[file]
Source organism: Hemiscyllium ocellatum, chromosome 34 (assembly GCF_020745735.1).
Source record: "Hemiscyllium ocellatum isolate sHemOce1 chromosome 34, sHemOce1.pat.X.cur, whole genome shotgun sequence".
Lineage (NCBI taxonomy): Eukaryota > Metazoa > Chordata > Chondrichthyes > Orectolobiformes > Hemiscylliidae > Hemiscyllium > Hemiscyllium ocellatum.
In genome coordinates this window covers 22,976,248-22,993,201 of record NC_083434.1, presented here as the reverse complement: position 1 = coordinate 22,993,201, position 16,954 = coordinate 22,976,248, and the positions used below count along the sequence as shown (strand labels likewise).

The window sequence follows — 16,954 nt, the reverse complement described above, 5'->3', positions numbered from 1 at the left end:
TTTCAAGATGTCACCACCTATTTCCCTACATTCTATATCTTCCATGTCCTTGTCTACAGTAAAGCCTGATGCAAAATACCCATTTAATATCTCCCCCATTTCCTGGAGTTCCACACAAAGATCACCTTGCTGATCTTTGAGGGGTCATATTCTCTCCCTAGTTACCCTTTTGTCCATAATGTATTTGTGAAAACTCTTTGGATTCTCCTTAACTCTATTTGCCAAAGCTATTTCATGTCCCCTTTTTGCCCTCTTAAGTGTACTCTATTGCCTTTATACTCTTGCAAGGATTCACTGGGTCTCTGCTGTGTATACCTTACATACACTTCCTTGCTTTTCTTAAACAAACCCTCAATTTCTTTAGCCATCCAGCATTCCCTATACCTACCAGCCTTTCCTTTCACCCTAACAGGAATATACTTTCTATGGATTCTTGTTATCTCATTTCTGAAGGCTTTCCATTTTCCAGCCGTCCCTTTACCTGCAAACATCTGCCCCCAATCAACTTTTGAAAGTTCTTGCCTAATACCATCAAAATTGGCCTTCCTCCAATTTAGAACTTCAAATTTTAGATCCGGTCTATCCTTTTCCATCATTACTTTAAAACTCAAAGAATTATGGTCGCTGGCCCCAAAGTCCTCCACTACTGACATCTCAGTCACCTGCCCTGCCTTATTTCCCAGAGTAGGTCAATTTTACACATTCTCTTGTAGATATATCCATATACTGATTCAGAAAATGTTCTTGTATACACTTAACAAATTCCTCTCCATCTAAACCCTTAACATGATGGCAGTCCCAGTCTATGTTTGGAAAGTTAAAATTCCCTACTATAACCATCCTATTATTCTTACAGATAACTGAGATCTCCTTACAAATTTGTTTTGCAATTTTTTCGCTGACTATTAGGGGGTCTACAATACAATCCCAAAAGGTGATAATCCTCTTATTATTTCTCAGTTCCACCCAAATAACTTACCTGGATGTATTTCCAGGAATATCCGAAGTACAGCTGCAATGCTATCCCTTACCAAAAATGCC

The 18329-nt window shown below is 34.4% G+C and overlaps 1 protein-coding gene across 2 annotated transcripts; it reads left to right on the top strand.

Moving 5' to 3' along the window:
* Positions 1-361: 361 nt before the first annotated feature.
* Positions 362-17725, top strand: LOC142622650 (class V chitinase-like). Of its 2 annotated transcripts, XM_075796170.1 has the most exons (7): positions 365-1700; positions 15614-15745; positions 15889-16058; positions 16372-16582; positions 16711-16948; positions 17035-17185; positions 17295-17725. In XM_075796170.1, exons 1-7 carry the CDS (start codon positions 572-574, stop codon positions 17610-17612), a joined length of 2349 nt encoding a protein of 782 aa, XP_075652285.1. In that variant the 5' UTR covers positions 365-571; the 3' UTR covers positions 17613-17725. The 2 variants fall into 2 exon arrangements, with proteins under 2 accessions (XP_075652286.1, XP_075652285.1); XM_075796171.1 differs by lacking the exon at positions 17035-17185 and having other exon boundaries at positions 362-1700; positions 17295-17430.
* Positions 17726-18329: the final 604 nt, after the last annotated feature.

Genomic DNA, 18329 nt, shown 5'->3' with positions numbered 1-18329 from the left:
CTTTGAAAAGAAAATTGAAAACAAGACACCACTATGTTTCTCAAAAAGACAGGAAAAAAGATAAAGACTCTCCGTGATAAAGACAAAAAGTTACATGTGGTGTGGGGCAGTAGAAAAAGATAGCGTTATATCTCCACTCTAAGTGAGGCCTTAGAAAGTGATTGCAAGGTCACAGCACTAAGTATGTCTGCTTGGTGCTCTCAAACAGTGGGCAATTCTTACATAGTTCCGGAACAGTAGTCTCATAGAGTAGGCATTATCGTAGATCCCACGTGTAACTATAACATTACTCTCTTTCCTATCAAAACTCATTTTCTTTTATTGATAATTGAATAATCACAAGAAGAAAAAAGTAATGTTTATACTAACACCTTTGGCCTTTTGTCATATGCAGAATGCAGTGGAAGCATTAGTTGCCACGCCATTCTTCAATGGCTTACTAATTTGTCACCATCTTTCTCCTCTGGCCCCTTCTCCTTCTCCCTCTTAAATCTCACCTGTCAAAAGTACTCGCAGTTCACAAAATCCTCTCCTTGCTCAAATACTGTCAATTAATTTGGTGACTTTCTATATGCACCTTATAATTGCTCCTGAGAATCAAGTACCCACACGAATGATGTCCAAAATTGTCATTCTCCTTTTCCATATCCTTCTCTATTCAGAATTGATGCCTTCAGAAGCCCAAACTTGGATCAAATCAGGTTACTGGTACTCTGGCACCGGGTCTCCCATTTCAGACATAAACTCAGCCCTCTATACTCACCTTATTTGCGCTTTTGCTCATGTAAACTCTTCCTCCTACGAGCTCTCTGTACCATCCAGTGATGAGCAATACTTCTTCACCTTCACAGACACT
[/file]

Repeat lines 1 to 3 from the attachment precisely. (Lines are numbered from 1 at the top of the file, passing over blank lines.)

Source organism: Hemiscyllium ocellatum, chromosome 34 (assembly GCF_020745735.1).
Source record: "Hemiscyllium ocellatum isolate sHemOce1 chromosome 34, sHemOce1.pat.X.cur, whole genome shotgun sequence".
Lineage (NCBI taxonomy): Eukaryota > Metazoa > Chordata > Chondrichthyes > Orectolobiformes > Hemiscylliidae > Hemiscyllium > Hemiscyllium ocellatum.